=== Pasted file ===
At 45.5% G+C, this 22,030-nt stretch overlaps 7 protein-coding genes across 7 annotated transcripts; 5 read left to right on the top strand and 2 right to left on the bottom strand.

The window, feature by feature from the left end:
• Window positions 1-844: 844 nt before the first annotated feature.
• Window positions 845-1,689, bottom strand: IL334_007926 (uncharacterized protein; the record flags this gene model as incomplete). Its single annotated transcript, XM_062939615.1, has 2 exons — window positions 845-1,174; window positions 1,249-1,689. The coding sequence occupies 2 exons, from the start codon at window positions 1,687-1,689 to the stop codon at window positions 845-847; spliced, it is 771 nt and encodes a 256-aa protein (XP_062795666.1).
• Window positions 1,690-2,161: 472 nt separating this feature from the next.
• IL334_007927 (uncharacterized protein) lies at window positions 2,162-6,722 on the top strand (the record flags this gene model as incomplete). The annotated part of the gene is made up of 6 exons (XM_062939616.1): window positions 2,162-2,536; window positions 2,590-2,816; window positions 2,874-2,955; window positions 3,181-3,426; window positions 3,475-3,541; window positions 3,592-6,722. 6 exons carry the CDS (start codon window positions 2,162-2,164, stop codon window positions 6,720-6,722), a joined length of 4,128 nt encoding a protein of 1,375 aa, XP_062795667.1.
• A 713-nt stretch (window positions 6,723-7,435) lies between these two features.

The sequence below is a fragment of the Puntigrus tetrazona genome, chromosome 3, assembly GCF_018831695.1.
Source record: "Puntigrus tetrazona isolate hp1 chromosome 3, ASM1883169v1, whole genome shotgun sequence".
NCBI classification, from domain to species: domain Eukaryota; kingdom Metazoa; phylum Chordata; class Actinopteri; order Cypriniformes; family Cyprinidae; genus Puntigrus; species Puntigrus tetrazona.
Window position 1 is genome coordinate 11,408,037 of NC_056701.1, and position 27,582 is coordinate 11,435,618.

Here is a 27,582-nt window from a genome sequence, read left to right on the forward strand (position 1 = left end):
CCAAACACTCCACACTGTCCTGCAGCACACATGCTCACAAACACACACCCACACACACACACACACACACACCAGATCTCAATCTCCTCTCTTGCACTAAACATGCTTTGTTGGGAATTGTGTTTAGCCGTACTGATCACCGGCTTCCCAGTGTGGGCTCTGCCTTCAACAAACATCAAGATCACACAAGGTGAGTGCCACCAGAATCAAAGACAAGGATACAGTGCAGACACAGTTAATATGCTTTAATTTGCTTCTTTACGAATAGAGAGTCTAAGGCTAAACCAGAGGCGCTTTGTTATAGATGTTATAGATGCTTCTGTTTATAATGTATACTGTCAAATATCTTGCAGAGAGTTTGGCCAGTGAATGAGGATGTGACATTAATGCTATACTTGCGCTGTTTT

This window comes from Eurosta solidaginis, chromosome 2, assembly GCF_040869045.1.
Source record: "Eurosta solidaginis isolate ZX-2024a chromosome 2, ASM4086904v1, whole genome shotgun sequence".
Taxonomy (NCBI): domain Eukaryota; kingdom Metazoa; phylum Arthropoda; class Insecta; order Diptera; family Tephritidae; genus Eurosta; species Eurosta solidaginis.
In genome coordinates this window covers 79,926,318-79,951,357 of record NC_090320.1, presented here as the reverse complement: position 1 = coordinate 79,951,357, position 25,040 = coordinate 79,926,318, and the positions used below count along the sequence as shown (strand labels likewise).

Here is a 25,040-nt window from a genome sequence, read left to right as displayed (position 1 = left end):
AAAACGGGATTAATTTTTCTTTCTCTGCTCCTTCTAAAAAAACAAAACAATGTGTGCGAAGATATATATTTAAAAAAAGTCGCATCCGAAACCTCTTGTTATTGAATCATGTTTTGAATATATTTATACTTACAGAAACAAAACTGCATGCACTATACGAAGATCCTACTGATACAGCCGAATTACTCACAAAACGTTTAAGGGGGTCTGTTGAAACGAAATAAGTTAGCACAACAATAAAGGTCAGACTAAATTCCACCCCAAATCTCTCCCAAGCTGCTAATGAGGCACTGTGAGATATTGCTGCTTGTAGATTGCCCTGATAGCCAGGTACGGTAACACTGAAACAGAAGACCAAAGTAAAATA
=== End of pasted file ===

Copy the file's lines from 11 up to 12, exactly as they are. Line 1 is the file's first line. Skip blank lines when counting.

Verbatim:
Window position 1 is genome coordinate 11,408,037 of NC_056701.1, and position 27,582 is coordinate 11,435,618.

Here is a 27,582-nt window from a genome sequence, read left to right on the forward strand (position 1 = left end):